- Who should review?
Anyone who reads can and should review a novel.
It’s relatively easy to say if you liked or didn’t like a book and why you did so, and that’s helpful for potential readers. Short and simple reviews such as, ‘a page turner, I really enjoyed it’, or ‘Don’t waste your time and money on this book’, could be helpful, taken with other reviews, but on their own they are insufficient, because they give scarce and subjective information, which lacks any objective support or argumentation.
On the other hand, some readers, especially those of us who also write, or want to review professionally, need to think about how we go about writing our reviews more efficiently.
I’m hoping the following guidelines will help me, and other readers, reviewers, or writers to cover all aspects of the novel to be reviewed, as impartially as possible, in order to produce a both a descriptive and critical review.
- Who is the review for?
The type of review I propose is aimed at potential readers, that is, people who are looking at the reviews in order to decide if it’s their type of book or not, on sites such as Goodreads, or Amazon, etc.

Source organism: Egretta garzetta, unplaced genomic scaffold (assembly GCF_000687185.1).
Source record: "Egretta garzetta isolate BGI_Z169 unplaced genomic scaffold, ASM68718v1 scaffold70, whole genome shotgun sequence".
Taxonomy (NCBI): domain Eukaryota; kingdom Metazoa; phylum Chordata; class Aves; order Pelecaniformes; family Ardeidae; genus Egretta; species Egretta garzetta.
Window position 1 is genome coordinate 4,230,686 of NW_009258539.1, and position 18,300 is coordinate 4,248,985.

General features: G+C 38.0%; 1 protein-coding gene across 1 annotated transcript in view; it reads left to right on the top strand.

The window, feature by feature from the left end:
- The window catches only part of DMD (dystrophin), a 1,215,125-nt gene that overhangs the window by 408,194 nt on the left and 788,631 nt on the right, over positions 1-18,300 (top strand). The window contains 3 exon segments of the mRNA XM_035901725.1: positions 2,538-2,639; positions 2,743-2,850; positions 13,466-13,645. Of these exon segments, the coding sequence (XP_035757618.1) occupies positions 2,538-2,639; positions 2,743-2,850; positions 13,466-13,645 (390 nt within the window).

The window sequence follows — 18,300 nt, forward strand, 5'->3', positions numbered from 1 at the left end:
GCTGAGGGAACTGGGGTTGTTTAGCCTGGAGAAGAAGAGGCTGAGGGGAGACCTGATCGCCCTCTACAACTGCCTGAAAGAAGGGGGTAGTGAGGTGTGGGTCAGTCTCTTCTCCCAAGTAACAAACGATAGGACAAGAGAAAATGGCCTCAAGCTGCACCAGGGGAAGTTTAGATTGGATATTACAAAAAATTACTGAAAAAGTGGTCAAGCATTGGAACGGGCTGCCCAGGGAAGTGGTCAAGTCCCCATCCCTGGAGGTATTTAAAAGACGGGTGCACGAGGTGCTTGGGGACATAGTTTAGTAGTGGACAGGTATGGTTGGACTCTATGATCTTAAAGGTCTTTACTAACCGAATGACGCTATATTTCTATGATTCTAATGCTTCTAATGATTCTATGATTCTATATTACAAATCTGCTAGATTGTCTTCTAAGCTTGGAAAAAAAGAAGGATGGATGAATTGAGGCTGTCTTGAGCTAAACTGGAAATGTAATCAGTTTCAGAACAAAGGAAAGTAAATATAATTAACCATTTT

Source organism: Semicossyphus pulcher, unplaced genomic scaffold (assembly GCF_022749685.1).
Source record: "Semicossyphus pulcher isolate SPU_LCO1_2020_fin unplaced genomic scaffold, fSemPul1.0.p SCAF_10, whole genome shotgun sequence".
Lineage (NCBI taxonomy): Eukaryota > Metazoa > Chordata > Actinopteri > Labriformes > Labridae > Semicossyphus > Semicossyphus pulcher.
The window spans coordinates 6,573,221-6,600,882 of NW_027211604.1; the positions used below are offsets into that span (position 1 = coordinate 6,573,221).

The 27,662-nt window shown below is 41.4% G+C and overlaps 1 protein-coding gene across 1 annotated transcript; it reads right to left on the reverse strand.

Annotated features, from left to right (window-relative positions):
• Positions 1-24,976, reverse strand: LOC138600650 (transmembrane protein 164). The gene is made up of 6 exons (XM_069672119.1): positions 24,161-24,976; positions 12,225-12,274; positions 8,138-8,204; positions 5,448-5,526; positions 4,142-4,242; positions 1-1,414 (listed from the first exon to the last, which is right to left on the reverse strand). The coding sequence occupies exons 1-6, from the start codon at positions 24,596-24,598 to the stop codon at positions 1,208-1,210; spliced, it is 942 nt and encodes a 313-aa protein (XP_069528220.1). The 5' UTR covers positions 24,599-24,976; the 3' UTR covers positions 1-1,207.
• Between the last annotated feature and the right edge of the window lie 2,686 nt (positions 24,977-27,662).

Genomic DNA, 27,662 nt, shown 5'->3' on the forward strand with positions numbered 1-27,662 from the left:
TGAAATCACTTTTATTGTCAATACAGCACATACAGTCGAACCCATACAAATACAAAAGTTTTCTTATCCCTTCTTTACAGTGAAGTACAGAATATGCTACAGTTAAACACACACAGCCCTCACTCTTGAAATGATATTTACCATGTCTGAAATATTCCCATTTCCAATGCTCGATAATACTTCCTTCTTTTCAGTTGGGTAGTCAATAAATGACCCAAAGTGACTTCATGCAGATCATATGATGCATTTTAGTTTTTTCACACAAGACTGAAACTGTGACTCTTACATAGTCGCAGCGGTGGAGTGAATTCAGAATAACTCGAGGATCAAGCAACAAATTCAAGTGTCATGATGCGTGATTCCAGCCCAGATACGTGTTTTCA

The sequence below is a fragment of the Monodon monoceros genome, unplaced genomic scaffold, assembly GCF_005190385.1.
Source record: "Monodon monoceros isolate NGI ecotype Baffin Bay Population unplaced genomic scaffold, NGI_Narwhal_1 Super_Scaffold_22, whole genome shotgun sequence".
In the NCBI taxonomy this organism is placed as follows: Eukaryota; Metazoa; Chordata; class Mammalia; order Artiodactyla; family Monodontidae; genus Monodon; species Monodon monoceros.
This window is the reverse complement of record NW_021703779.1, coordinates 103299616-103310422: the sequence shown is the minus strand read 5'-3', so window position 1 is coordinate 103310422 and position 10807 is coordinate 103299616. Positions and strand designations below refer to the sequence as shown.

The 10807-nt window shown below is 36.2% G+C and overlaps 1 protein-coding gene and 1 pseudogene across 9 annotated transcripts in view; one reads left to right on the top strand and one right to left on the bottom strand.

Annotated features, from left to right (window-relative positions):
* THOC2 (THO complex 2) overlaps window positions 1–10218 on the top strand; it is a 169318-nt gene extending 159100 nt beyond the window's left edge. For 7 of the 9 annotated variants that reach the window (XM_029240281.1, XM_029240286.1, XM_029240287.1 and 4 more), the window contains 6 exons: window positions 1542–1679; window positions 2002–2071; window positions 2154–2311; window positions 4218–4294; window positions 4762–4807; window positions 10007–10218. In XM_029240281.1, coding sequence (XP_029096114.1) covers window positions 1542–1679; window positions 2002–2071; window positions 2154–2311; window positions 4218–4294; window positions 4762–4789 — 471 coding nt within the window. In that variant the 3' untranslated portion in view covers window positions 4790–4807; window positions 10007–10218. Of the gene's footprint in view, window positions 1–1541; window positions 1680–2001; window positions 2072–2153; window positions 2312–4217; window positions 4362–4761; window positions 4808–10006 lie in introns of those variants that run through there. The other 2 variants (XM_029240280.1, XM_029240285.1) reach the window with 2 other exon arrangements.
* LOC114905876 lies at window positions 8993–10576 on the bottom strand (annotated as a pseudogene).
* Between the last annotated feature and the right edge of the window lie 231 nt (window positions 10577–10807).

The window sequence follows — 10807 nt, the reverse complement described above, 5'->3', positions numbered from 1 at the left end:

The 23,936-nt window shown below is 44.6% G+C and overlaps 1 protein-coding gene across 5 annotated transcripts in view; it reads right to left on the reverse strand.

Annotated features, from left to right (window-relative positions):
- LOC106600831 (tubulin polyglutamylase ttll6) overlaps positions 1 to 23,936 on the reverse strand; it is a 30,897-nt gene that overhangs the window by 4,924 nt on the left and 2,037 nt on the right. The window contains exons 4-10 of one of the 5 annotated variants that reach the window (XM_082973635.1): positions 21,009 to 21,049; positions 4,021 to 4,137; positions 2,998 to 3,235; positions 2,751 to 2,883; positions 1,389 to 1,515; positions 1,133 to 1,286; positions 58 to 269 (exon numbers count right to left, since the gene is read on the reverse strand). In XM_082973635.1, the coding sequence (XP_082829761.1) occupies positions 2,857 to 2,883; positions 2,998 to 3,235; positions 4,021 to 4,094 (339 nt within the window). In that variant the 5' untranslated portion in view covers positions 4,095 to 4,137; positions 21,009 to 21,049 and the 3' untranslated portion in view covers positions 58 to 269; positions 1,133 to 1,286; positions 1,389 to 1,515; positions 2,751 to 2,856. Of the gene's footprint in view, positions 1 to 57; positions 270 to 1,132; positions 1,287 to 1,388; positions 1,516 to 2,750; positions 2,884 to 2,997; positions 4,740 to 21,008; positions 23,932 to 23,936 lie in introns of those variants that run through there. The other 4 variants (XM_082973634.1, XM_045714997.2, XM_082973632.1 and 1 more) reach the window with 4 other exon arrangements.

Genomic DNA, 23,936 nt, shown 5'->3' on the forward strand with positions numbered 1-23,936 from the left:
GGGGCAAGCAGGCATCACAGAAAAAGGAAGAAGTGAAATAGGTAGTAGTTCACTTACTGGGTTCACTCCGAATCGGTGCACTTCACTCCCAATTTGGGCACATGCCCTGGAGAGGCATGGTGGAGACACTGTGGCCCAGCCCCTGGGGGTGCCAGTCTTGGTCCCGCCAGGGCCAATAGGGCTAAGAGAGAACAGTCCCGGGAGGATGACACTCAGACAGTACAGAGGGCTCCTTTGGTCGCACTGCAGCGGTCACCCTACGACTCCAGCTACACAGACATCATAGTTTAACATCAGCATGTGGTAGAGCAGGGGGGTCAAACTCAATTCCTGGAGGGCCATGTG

But, who are these ‘potential readers’? When we write our review, we will never know who they are or what they want to read, but we can discuss the reasons why people read.
- Why do people read fiction?
Basically, there are two reasons for reading novels:
- To escape, relax and enjoy ourselves, or
- To be jolted, shaken, and surprised. In other words, as Kafka put it, to be stabbed!
According to Kafka, In a letter written to a friend, he said, “I think we ought to read only the kind of books that wound and stab us… we need the books that affect us like a disaster, that grieve us deeply, like the death of someone we loved more than ourselves, like being banished into forests far from everyone, like a suicide. A book must be the axe for the frozen sea inside us. That is my belief.”